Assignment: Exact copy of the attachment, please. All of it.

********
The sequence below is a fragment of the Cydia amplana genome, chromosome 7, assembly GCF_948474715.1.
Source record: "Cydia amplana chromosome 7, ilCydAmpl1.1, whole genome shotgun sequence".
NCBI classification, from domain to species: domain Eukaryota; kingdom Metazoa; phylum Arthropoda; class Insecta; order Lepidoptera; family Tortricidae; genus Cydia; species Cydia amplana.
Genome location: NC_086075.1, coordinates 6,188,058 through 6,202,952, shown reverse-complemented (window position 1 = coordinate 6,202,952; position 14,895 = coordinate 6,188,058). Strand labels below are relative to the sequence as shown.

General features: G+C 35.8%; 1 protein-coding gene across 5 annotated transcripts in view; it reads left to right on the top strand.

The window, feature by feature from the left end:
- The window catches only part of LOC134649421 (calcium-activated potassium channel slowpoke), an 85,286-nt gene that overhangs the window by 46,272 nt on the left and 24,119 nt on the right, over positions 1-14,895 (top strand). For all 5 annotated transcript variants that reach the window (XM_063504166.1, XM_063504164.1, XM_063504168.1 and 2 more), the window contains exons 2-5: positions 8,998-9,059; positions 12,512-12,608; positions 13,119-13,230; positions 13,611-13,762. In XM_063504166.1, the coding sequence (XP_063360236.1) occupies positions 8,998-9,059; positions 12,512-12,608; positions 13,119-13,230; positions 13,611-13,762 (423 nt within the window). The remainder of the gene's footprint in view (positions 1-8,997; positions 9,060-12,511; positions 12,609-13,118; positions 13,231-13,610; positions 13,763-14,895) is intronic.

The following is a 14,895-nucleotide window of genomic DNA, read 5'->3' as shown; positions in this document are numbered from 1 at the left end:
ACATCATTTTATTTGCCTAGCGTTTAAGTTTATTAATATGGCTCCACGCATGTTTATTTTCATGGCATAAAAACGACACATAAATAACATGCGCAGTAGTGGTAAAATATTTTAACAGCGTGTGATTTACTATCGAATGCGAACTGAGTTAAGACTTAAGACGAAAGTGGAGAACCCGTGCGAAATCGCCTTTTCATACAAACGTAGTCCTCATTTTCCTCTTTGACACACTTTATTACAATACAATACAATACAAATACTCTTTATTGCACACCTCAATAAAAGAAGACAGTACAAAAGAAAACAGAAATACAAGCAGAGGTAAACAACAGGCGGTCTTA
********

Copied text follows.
The sequence below is a fragment of the Cydia amplana genome, chromosome 7, assembly GCF_948474715.1.
Source record: "Cydia amplana chromosome 7, ilCydAmpl1.1, whole genome shotgun sequence".
NCBI classification, from domain to species: domain Eukaryota; kingdom Metazoa; phylum Arthropoda; class Insecta; order Lepidoptera; family Tortricidae; genus Cydia; species Cydia amplana.
Genome location: NC_086075.1, coordinates 6,188,058 through 6,202,952, shown reverse-complemented (window position 1 = coordinate 6,202,952; position 14,895 = coordinate 6,188,058). Strand labels below are relative to the sequence as shown.

General features: G+C 35.8%; 1 protein-coding gene across 5 annotated transcripts in view; it reads left to right on the top strand.

The window, feature by feature from the left end:
- The window catches only part of LOC134649421 (calcium-activated potassium channel slowpoke), an 85,286-nt gene that overhangs the window by 46,272 nt on the left and 24,119 nt on the right, over positions 1-14,895 (top strand). For all 5 annotated transcript variants that reach the window (XM_063504166.1, XM_063504164.1, XM_063504168.1 and 2 more), the window contains exons 2-5: positions 8,998-9,059; positions 12,512-12,608; positions 13,119-13,230; positions 13,611-13,762. In XM_063504166.1, the coding sequence (XP_063360236.1) occupies positions 8,998-9,059; positions 12,512-12,608; positions 13,119-13,230; positions 13,611-13,762 (423 nt within the window). The remainder of the gene's footprint in view (positions 1-8,997; positions 9,060-12,511; positions 12,609-13,118; positions 13,231-13,610; positions 13,763-14,895) is intronic.

The following is a 14,895-nucleotide window of genomic DNA, read 5'->3' as shown; positions in this document are numbered from 1 at the left end:
ACATCATTTTATTTGCCTAGCGTTTAAGTTTATTAATATGGCTCCACGCATGTTTATTTTCATGGCATAAAAACGACACATAAATAACATGCGCAGTAGTGGTAAAATATTTTAACAGCGTGTGATTTACTATCGAATGCGAACTGAGTTAAGACTTAAGACGAAAGTGGAGAACCCGTGCGAAATCGCCTTTTCATACAAACGTAGTCCTCATTTTCCTCTTTGACACACTTTATTACAATACAATACAATACAAATACTCTTTATTGCACACCTCAATAAAAGAAGACAGTACAAAAGAAAACAGAAATACAAGCAGAGGTAAACAACAGGCGGTCTTA